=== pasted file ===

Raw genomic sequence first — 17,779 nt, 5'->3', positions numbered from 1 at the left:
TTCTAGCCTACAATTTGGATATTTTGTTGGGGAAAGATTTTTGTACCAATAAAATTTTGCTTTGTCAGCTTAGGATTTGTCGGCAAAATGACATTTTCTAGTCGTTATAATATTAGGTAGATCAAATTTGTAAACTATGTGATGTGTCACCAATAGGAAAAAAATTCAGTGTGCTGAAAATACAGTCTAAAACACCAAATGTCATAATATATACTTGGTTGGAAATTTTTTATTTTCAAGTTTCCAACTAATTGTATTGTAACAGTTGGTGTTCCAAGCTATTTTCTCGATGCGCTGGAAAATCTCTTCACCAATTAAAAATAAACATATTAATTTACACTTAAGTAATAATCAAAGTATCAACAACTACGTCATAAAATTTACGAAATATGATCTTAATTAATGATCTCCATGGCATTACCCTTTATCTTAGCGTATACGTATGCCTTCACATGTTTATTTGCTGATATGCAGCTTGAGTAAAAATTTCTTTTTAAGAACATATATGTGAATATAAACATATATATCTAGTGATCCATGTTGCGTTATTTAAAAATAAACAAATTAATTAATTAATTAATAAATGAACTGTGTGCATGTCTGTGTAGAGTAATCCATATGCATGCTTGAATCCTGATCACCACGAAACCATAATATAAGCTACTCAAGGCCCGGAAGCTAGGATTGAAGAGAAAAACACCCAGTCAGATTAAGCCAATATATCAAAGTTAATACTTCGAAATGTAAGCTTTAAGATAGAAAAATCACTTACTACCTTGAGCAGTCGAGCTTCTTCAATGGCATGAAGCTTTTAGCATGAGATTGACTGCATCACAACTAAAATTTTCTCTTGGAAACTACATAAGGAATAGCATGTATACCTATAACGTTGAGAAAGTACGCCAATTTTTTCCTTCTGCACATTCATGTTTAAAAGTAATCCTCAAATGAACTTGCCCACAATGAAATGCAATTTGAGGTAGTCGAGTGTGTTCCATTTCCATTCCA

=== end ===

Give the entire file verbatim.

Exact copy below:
Raw genomic sequence first — 17,779 nt, 5'->3', positions numbered from 1 at the left:
TTCTAGCCTACAATTTGGATATTTTGTTGGGGAAAGATTTTTGTACCAATAAAATTTTGCTTTGTCAGCTTAGGATTTGTCGGCAAAATGACATTTTCTAGTCGTTATAATATTAGGTAGATCAAATTTGTAAACTATGTGATGTGTCACCAATAGGAAAAAAATTCAGTGTGCTGAAAATACAGTCTAAAACACCAAATGTCATAATATATACTTGGTTGGAAATTTTTTATTTTCAAGTTTCCAACTAATTGTATTGTAACAGTTGGTGTTCCAAGCTATTTTCTCGATGCGCTGGAAAATCTCTTCACCAATTAAAAATAAACATATTAATTTACACTTAAGTAATAATCAAAGTATCAACAACTACGTCATAAAATTTACGAAATATGATCTTAATTAATGATCTCCATGGCATTACCCTTTATCTTAGCGTATACGTATGCCTTCACATGTTTATTTGCTGATATGCAGCTTGAGTAAAAATTTCTTTTTAAGAACATATATGTGAATATAAACATATATATCTAGTGATCCATGTTGCGTTATTTAAAAATAAACAAATTAATTAATTAATTAATAAATGAACTGTGTGCATGTCTGTGTAGAGTAATCCATATGCATGCTTGAATCCTGATCACCACGAAACCATAATATAAGCTACTCAAGGCCCGGAAGCTAGGATTGAAGAGAAAAACACCCAGTCAGATTAAGCCAATATATCAAAGTTAATACTTCGAAATGTAAGCTTTAAGATAGAAAAATCACTTACTACCTTGAGCAGTCGAGCTTCTTCAATGGCATGAAGCTTTTAGCATGAGATTGACTGCATCACAACTAAAATTTTCTCTTGGAAACTACATAAGGAATAGCATGTATACCTATAACGTTGAGAAAGTACGCCAATTTTTTCCTTCTGCACATTCATGTTTAAAAGTAATCCTCAAATGAACTTGCCCACAATGAAATGCAATTTGAGGTAGTCGAGTGTGTTCCATTTCCATTCCA